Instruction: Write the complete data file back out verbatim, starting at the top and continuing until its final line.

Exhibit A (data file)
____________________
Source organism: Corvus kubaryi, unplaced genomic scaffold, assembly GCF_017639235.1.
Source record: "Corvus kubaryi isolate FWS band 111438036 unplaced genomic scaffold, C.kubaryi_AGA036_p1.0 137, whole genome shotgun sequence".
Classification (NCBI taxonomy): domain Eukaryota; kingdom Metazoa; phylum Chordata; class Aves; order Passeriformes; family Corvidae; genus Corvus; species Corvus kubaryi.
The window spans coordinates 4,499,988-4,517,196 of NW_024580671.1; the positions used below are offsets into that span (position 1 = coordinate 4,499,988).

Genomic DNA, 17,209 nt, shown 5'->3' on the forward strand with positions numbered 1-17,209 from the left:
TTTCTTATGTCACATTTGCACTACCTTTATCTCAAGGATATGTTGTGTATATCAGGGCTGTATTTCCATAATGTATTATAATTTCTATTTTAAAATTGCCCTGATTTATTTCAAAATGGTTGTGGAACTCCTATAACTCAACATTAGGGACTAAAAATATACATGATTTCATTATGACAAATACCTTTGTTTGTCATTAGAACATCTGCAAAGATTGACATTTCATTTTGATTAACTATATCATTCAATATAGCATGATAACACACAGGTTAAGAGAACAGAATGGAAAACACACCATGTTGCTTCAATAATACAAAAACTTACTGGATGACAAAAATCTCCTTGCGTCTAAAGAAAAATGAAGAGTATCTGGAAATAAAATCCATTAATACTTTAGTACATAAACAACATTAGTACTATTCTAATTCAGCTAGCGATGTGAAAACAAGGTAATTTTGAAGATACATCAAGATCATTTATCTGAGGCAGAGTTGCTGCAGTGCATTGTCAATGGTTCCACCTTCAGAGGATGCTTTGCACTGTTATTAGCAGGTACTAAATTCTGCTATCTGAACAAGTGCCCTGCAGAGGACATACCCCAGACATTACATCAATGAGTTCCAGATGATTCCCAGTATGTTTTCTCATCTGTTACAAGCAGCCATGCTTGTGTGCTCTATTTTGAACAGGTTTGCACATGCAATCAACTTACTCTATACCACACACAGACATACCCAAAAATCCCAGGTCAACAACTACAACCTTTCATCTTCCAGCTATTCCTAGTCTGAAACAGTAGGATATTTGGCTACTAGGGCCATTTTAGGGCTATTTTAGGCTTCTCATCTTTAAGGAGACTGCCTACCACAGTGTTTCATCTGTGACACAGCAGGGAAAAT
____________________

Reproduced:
Source organism: Corvus kubaryi, unplaced genomic scaffold, assembly GCF_017639235.1.
Source record: "Corvus kubaryi isolate FWS band 111438036 unplaced genomic scaffold, C.kubaryi_AGA036_p1.0 137, whole genome shotgun sequence".
Classification (NCBI taxonomy): domain Eukaryota; kingdom Metazoa; phylum Chordata; class Aves; order Passeriformes; family Corvidae; genus Corvus; species Corvus kubaryi.
The window spans coordinates 4,499,988-4,517,196 of NW_024580671.1; the positions used below are offsets into that span (position 1 = coordinate 4,499,988).

Genomic DNA, 17,209 nt, shown 5'->3' on the forward strand with positions numbered 1-17,209 from the left:
TTTCTTATGTCACATTTGCACTACCTTTATCTCAAGGATATGTTGTGTATATCAGGGCTGTATTTCCATAATGTATTATAATTTCTATTTTAAAATTGCCCTGATTTATTTCAAAATGGTTGTGGAACTCCTATAACTCAACATTAGGGACTAAAAATATACATGATTTCATTATGACAAATACCTTTGTTTGTCATTAGAACATCTGCAAAGATTGACATTTCATTTTGATTAACTATATCATTCAATATAGCATGATAACACACAGGTTAAGAGAACAGAATGGAAAACACACCATGTTGCTTCAATAATACAAAAACTTACTGGATGACAAAAATCTCCTTGCGTCTAAAGAAAAATGAAGAGTATCTGGAAATAAAATCCATTAATACTTTAGTACATAAACAACATTAGTACTATTCTAATTCAGCTAGCGATGTGAAAACAAGGTAATTTTGAAGATACATCAAGATCATTTATCTGAGGCAGAGTTGCTGCAGTGCATTGTCAATGGTTCCACCTTCAGAGGATGCTTTGCACTGTTATTAGCAGGTACTAAATTCTGCTATCTGAACAAGTGCCCTGCAGAGGACATACCCCAGACATTACATCAATGAGTTCCAGATGATTCCCAGTATGTTTTCTCATCTGTTACAAGCAGCCATGCTTGTGTGCTCTATTTTGAACAGGTTTGCACATGCAATCAACTTACTCTATACCACACACAGACATACCCAAAAATCCCAGGTCAACAACTACAACCTTTCATCTTCCAGCTATTCCTAGTCTGAAACAGTAGGATATTTGGCTACTAGGGCCATTTTAGGGCTATTTTAGGCTTCTCATCTTTAAGGAGACTGCCTACCACAGTGTTTCATCTGTGACACAGCAGGGAAAAT